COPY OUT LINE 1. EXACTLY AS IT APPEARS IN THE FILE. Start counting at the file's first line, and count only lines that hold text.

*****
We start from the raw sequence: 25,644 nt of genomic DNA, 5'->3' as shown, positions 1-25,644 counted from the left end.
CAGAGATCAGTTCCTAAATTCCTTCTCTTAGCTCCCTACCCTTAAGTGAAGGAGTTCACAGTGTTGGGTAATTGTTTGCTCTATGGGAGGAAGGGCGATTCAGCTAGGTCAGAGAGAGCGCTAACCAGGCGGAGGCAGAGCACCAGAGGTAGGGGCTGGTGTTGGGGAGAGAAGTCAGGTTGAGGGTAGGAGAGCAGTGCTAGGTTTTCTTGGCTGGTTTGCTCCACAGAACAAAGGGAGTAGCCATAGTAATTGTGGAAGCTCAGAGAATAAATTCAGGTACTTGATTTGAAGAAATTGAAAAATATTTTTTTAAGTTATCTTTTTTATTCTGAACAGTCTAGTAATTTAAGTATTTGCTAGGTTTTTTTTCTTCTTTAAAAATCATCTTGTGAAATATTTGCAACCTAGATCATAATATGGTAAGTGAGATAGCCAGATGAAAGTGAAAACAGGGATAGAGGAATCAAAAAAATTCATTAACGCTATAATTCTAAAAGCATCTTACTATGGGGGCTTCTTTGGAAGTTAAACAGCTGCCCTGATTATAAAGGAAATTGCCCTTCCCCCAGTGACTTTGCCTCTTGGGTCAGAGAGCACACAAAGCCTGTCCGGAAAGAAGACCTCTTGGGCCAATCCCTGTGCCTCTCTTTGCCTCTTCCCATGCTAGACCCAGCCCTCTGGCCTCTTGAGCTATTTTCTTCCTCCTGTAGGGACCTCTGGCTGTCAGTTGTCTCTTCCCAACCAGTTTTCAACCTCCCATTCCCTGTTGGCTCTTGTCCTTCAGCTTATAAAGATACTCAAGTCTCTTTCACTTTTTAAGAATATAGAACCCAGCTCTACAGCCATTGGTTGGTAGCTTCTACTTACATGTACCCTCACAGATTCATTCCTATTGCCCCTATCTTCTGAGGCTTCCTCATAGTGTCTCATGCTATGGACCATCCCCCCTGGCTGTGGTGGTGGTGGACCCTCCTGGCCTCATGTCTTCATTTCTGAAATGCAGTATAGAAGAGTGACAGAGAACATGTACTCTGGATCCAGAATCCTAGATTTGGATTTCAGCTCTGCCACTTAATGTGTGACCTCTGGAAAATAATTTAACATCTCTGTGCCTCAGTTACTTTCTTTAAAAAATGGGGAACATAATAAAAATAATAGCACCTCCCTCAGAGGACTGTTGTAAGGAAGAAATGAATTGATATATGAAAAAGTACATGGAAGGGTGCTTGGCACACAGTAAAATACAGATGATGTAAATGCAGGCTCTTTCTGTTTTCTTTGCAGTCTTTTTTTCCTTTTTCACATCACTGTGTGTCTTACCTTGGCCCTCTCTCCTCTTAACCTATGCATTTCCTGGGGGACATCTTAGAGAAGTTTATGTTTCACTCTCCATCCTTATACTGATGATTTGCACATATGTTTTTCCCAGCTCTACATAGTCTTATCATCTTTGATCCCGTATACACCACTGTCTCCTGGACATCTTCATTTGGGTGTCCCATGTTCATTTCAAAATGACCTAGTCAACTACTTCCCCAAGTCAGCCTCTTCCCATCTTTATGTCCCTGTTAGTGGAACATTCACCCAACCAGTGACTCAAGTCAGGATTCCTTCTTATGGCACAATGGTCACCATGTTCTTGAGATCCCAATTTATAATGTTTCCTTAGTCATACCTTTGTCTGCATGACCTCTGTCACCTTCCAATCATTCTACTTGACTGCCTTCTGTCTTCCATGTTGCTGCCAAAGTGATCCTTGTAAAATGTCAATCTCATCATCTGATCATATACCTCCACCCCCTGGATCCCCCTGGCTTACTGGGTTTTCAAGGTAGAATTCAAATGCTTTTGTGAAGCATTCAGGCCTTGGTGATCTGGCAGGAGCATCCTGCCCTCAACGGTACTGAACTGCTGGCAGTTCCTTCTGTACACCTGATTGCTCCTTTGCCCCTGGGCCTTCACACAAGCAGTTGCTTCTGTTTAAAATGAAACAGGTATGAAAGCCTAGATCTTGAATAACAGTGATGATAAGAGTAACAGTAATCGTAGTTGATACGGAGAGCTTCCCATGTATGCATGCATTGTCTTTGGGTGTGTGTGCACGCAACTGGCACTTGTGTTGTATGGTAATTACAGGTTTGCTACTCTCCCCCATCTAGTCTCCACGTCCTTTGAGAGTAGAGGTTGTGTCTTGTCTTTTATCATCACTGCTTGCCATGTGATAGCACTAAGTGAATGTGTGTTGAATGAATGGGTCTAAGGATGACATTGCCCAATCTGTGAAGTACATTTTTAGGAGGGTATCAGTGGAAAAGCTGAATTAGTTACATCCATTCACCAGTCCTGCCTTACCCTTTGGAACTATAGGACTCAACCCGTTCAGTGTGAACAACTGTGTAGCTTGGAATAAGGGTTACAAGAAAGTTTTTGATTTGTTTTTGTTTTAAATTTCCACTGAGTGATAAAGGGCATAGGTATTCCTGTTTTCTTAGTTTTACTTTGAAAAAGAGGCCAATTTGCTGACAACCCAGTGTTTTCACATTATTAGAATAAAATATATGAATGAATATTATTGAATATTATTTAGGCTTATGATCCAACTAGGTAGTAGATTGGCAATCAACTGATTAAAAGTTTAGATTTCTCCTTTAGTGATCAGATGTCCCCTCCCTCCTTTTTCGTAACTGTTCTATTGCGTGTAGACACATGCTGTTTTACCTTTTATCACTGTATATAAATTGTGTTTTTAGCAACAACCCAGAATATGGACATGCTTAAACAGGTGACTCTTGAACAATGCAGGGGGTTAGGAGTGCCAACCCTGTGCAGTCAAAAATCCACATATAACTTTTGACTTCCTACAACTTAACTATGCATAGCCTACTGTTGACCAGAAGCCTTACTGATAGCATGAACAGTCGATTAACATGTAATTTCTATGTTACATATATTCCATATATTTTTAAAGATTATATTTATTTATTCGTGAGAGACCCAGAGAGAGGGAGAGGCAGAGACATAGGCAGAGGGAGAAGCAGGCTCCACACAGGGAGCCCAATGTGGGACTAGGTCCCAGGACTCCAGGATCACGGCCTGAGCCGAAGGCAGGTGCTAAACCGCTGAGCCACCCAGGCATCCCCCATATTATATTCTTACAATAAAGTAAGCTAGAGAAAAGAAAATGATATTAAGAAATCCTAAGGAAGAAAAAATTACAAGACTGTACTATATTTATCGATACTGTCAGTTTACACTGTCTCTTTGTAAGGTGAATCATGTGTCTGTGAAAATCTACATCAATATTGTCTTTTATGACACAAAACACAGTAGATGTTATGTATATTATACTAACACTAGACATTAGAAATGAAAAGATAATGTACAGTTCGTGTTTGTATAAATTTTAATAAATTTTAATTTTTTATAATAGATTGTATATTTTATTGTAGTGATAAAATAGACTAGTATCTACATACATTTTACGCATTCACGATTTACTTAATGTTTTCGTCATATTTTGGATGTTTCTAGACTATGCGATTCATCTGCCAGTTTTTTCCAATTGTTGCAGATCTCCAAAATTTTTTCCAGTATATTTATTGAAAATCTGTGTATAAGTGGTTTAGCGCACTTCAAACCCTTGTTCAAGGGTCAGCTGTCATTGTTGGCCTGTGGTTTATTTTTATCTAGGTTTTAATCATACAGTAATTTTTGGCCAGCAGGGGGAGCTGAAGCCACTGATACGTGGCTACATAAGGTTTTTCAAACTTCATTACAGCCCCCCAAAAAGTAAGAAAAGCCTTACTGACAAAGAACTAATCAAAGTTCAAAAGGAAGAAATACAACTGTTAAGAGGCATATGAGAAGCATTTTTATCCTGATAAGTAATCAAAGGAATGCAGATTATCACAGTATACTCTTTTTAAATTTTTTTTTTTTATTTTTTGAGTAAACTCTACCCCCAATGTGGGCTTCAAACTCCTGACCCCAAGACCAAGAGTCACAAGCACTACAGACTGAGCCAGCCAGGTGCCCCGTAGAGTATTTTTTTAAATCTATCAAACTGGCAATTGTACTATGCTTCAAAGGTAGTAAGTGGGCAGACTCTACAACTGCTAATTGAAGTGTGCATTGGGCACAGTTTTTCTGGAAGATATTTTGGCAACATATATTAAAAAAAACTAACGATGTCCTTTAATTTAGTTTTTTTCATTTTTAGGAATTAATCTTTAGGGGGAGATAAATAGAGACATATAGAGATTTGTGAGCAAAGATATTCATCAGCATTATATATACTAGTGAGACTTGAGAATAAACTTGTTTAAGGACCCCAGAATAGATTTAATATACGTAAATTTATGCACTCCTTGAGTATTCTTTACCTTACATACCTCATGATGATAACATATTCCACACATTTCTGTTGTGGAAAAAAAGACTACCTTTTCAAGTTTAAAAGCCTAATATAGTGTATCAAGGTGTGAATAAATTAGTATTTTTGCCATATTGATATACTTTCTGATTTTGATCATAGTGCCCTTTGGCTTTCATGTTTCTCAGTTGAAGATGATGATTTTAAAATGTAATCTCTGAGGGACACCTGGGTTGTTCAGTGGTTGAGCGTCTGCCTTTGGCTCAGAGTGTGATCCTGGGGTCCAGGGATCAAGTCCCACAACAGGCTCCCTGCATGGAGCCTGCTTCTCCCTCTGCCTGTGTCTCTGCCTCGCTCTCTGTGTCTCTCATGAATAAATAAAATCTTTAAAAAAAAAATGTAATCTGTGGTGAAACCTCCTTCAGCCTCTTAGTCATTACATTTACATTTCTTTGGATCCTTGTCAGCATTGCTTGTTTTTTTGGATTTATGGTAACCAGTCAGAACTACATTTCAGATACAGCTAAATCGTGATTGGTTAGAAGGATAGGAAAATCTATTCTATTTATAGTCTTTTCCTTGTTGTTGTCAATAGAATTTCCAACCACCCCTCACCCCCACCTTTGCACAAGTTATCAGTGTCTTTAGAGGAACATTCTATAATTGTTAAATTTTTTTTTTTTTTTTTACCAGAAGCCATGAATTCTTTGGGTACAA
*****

We start from the raw sequence: 25,644 nt of genomic DNA, 5'->3' as shown, positions 1-25,644 counted from the left end.